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September ’10

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Italy Crumbles as the Italians Babble

17 Dec

Benedetta Tommasino

Silvio Berlusconi, prime minister and president of the PDL party

In Italy, a harsh fight is being waged between different political parties. Prime Minister Silvio Berlusconi’s Popolo della Libertà (PDL, centre right) is mainly opposed by Futuro e Libertà (Fli, centre right) and Partito Democratico (PD, centre left). Fli is made up of former partisans of Berlusconi, who formed a new political party in July 2010. Also noteworthy is that Berlusconi’s party emerged from the fusion of his former Forza Italia, and the Lega Nord. The latter is a far-right party which has always supported ideas such as dividing Italy in two, in order to “free” the North from the “burden of the South”. Their views on other religions and homosexuals are moreover extremely conservative, to say the least. Continue reading

The Limits of Protest: Violence Breaks out on Both Sides of the Channel

16 Dec

Charlotte Coulthard

Demonstrations over tuition fees

The strikes forecast at the beginning of October turned out to be rather more serious than anticipated.  Lyon was, unexpectedly, one of the worst affected places in France along with Nanterre, renowned for the May 68 riots. The week leading up to the Vacances de Toussaint was total chaos, verging on anarchy, throughout France.  In Lyon, there were daily stand-offs between the police and youths claiming to be demonstrators, and dodging charging riot police became routine.  The surreal scenes of torched cars, broken windows, burning bins; the youtube clips of shops being looted; tear gas being dropped on the centre of town on several occasions to disperse the crowds: all this was unprecedented in Lyon.  Around the country, the oil refineries were blockaded, which lead to a nationwide rationing of petrol. Universities shut, a college was burnt to the ground and public transport ran at 45%.  The French carried on as usual, some agreeing with the demonstration but all shocked by the escalation of violence. Continue reading

Getting Over your Kremlins – Part Two

15 Dec

Paul Francis

St. Basil's Cathedral, Moscow

Picture the winter sun glinting off the golden spire of St Peter and St Paul’s Cathedral; imagine an untouched blanket of fresh snow covering the frozen Volga; envisage the steamy warmth of a banya, the welcome heat of a bowl of borsch and the refreshing swig from a glass of pure Russian vodka; imagine humid, mosquito-infested Siberia in the summer, the overcrowded, sweaty Moscow underground…. actually, wait, best not imagine that. These are just some of the things Russia has to offer; and, if you are intending to go to there some time soon, read on for some invaluable advice! Continue reading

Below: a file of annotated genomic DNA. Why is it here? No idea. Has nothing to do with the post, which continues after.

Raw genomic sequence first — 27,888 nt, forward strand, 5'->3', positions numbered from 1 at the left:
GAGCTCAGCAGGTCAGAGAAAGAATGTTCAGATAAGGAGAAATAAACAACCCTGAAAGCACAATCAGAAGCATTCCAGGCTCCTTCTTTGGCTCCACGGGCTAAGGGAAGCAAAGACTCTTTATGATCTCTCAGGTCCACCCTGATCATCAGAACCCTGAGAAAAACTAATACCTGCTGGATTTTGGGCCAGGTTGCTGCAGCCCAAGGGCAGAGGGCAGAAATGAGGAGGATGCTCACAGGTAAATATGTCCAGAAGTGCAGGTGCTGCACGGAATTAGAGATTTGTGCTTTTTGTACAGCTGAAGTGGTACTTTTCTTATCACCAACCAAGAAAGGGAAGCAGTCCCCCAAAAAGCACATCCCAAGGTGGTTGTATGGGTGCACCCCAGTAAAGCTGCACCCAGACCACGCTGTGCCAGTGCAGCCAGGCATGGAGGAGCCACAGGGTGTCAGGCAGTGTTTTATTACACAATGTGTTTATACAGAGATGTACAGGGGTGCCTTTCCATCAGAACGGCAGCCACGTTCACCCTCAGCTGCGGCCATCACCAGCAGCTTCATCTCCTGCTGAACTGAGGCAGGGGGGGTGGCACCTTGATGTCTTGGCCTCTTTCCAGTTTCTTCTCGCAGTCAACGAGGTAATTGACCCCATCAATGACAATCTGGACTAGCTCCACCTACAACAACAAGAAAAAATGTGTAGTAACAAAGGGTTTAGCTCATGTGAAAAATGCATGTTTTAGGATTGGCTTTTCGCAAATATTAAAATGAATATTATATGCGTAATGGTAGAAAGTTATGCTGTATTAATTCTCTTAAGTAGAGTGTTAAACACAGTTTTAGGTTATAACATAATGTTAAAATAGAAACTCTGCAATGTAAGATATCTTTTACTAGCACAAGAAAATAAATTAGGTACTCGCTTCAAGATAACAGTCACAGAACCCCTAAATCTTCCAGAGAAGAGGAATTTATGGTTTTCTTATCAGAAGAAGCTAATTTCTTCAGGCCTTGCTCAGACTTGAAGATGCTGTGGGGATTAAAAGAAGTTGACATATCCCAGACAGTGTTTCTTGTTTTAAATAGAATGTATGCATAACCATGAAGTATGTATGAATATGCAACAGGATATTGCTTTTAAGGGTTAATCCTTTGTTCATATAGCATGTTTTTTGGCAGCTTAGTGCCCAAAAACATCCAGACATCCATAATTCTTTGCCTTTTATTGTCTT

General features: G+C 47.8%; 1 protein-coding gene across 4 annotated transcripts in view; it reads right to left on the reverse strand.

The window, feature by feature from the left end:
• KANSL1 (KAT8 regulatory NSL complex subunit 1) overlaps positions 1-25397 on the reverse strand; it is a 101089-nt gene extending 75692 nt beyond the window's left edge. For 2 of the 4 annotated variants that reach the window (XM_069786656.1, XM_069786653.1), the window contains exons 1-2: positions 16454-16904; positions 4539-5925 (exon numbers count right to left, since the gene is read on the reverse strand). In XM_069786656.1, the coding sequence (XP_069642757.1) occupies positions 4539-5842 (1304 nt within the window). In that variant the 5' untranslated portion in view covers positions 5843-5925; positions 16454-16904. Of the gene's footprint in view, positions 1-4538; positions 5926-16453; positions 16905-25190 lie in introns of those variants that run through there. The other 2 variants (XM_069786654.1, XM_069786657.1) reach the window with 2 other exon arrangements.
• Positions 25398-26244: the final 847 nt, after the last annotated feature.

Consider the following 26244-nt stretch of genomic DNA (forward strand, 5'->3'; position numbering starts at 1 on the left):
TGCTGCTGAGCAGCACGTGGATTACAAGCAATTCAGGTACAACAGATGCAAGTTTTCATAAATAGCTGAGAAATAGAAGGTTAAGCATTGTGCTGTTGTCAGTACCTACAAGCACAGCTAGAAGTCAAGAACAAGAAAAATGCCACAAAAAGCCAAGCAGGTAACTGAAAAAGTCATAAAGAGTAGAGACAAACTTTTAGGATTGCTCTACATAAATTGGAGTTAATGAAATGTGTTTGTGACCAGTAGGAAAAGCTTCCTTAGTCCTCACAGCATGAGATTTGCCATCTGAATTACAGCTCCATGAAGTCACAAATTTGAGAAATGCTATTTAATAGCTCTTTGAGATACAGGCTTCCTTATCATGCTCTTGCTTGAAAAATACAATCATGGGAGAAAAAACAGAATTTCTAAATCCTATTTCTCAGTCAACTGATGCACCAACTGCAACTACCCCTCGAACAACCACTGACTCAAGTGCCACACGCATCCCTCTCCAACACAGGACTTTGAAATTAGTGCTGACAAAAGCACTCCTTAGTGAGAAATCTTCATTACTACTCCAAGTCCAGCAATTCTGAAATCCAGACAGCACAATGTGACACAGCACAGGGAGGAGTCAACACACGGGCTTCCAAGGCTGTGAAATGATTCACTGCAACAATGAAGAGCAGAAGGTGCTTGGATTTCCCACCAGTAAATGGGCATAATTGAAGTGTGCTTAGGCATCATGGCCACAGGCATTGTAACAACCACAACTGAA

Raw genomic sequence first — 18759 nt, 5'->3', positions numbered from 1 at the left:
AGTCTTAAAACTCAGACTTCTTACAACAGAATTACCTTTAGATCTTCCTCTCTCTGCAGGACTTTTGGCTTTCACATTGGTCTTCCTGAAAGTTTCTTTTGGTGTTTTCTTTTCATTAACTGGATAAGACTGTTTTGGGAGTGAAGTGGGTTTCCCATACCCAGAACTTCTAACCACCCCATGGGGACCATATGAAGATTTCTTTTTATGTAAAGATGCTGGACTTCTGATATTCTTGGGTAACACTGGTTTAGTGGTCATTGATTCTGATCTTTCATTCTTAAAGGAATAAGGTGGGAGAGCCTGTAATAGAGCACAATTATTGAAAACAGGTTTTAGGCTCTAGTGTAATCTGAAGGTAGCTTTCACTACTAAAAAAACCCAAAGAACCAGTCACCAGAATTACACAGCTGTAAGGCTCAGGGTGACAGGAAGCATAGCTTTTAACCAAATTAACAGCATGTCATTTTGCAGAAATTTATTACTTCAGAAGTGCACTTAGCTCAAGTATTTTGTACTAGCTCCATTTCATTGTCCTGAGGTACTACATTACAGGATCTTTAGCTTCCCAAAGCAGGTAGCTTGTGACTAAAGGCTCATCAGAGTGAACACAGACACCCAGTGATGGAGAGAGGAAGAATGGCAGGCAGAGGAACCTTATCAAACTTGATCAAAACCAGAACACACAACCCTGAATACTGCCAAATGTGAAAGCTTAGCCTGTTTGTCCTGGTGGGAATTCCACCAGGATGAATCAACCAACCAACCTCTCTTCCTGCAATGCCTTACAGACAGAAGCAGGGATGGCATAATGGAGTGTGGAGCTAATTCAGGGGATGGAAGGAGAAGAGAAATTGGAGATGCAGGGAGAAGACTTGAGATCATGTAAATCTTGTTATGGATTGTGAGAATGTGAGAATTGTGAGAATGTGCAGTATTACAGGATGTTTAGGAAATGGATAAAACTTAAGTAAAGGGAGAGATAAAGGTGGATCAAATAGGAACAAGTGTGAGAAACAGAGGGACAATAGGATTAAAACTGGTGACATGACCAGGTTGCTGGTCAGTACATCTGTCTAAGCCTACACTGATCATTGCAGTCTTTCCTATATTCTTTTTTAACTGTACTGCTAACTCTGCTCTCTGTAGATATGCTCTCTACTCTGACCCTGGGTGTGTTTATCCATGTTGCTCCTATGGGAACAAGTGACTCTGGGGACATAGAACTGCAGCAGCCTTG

The post-dubstep phenomenon

14 Dec

Alex Kirkbride

Magnetic Man

Astride the momentum of Magnetic Man’s chart success, and with such swooning vocalists as Katy B and Anneka, 2010 was the year that dubstep achieved mass appeal and was catapulted into mainstream-consciousness. In its wake a new sound was born. With elements of Chicago Juke, Baltimore House, Hip Hop and UK Funky combined with the murky bass-heaviness by which its parent is known, this peculiar subgenre has evaded generalisation and shattered preconceptions. Continue reading

‘Tis the Season

14 Dec

Daria Wallace

For me, as for a lot of people, the food is one of the main attractions of the Christmas season, and I don’t just mean Christmas dinner. I have, in fact, never in my life eaten turkey, except at school (we always, for some reason, have duck – Chinese style). In the Wallace household, the Christmas extravaganza starts in Advent with mass biscuit baking, a tradition we owe to my German mother, and one of my personal favourites. Aside from the general communal vibe (which, I admit, often includes communal singing – yes, we really are that cheesy) which surrounds a table of people covered in flour, eating bits of dough on the sly, and generally feeling festive; the products are truly delicious. If you have never had the pleasure of sampling some Weihnachtsplaetzchen, or you feel like an alternative to mince pies this Christmas, now is your chance: the recipes here are for a few different kinds, although there are many more (believe me, the decisions were difficult!). Continue reading

‘A surreal stroll into a seemingly spiritual absurdity’

13 Dec

Olivia Acland

Amma's Ashram

I parked my battered scooter, fondly named Trevor, on the grass beside a small wooden hut where a grinning toothless local was selling chai, bananas, and the usual array of melted toffees in dusty jars displayed along the counter. After a lengthy and confusing conversation with the kindly shop keeper, involving much head wobbling and pointing into the distance, I gathered that Amma’s ashram was on the tiny island located across the footbridge. As I panted in the midday heat and exhaustedly climbed the bridge’s steps, I pondered the rash decision I had made to abandon my friends and disappear to a famed ashram in the depths of southern India with a 34 year old Canadian hippy, Jonathon, whom we had befriended in Goa. Continue reading